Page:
As the Regulations are currently with Parliament, it is hoped that they will be signed during the course of this year. It is for this reason that I will go back to basics in this blog post and discuss the main purpose for the establishment of the Community Schemes Ombud Service (“the Service”).
A crucial development in South African sectional title legislation occurred in 2011 with the promulgation of the Community Schemes Ombud Service Act 9 of 2011 (the “Act”). The Act will be administered by the Department of Human Settlements. The Act will only come into operation at a date fixed by the President by proclamation in the Gazette, which will be after the Regulations under this Act has been enacted. Furthermore, the provisions in the Act requiring consideration and determination by the Service will only come into operation at the date at which the Service is in full operation.
The rationale for the establishment of the Service is that there is no existing ombudsman for community schemes in South Africa. The regularisation of community schemes has, until now, been dealt with by fragmented regulations. There has been a lack of an effective dispute resolution mechanism. The time delays and costs relating to arbitration and litigation are high, and a barrier for many persons to deal with their disputes. Even minor disputes must be dealt with by initiating arbitration or litigation. Furthermore, bodies corporate cannot approach the Small Claims Court, as only natural persons can initiate proceedings. There is a power and financial imbalance between individual property owners and the executive committees of the bodies corporate or home owners’ associations. The establishment of the Service has marked the advent of a new regulatory regime.
The primary purpose of the Act is to establish an efficient, cost-effective and independent dispute resolution service in respect of community schemes.“Community scheme” is defined as “any scheme or arrangement in terms of which there is shared use of and responsibility for parts of land and buildings, including but not limited to:
- · a sectional titles development scheme;
- · a share block company;
- · a home or property owner’s association, however constituted, established to administer a property development;
- · a housing scheme for retired persons; and
- · a housing co-operative as contemplated in the South African Co-operatives Act 14 of 2005.”
The functions of the Service are:
- 1. to develop and provide a dispute resolution service;
- 2. to train conciliators, adjudicators and other employees of the Service;
- 3. to regulate, monitor and control such other scheme governance documentation as may be determined by the Minister; and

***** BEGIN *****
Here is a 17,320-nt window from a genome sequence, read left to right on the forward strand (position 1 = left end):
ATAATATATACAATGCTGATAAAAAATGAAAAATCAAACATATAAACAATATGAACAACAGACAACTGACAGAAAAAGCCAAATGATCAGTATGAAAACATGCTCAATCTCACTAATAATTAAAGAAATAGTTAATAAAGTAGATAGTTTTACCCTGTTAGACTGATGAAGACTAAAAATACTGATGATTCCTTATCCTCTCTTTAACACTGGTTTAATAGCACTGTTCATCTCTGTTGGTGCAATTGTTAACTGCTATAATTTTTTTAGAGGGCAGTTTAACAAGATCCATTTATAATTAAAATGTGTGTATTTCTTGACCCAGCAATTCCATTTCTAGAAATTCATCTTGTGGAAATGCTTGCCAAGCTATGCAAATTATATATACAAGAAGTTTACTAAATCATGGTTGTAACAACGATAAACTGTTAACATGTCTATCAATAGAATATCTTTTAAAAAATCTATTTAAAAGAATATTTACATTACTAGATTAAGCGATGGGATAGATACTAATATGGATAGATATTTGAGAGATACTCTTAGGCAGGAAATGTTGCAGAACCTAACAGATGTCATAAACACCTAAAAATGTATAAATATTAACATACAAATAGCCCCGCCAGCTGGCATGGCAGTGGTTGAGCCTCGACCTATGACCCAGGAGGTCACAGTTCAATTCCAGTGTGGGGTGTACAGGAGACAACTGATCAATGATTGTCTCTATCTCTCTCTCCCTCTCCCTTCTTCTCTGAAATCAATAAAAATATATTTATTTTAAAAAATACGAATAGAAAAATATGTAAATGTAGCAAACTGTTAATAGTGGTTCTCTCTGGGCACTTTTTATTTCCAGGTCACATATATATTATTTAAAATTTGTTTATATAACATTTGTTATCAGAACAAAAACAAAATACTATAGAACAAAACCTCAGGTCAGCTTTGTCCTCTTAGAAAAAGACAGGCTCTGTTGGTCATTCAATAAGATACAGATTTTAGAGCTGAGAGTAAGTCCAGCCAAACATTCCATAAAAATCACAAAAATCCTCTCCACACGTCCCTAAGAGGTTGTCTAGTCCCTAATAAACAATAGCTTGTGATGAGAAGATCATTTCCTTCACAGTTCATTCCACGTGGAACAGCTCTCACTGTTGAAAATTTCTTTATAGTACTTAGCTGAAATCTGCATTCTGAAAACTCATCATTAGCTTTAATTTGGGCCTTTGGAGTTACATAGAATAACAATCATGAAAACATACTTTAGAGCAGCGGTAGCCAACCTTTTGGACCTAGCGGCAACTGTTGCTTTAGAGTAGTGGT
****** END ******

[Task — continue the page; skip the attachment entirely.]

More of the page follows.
- 4. to take custody of, preserve and provide access electronically or by other means to sectional title scheme governance documentation and such other scheme documentation as may be determined by the Minister by notice in the Government Gazette.
In performing these functions the Service must promote good governance of community schemes; provide education, information, documentation and such other services as may be required to raise awareness to owners, occupiers, executive committees and other persons or entities who have rights and obligations in community schemes, as regards those right and obligations; monitor community scheme governance; and generally, deal with any such matters as may be necessary to give effect to the objects of the Act.
In regard to the first function the Act provides for two methods of dispute resolution, namely conciliation and adjudication.
In the conciliation process the parties use the services of an independent conciliator, to be appointed by the Chief Ombud, to assist parties to arrive at a mutually agreeable solution.
In the adjudication process, an independent adjudicator, appointed by the Chief Ombud, or selected by both parties from the list provided by the Ombud, determines how the dispute is to be resolved and makes a binding order to this effect.
Ms Dinkie Dube, who has been appointed as the Adjudicator-General, reports that the Service has seen a steady inflow of applications for dispute resolution, although officially the service is not yet in operation. The nature of the disputes that have been lodged with CSOS, comprises behavioural issues, such as a neighbour who allegedly plays loud music; collection of levies incorrectly calculated; incorrect procedure followed in the election of trustees; irregular resolutions passed at general meetings and the installation of an inefficient security gate at the entrance of the scheme.
Paddocks is a specialist sectional title and home owners’ association law firm that provides education through online courses, workshops, books, consulting, community forums and more. For further information, visit http://www.paddocks.co.za.
Paddocks | June 8, 2016 at 8:42 am | Tags: adjudication, community scheme ombud service, community schemes ombud service act, conciliation, CSOS, dinkie dube, dr carryn melissa durham, good governance, Paddocks, parliament | Categories: Financial, Legal, management, Online education, People, Uncategorized | URL: http://wp.me/p3kh9U-hR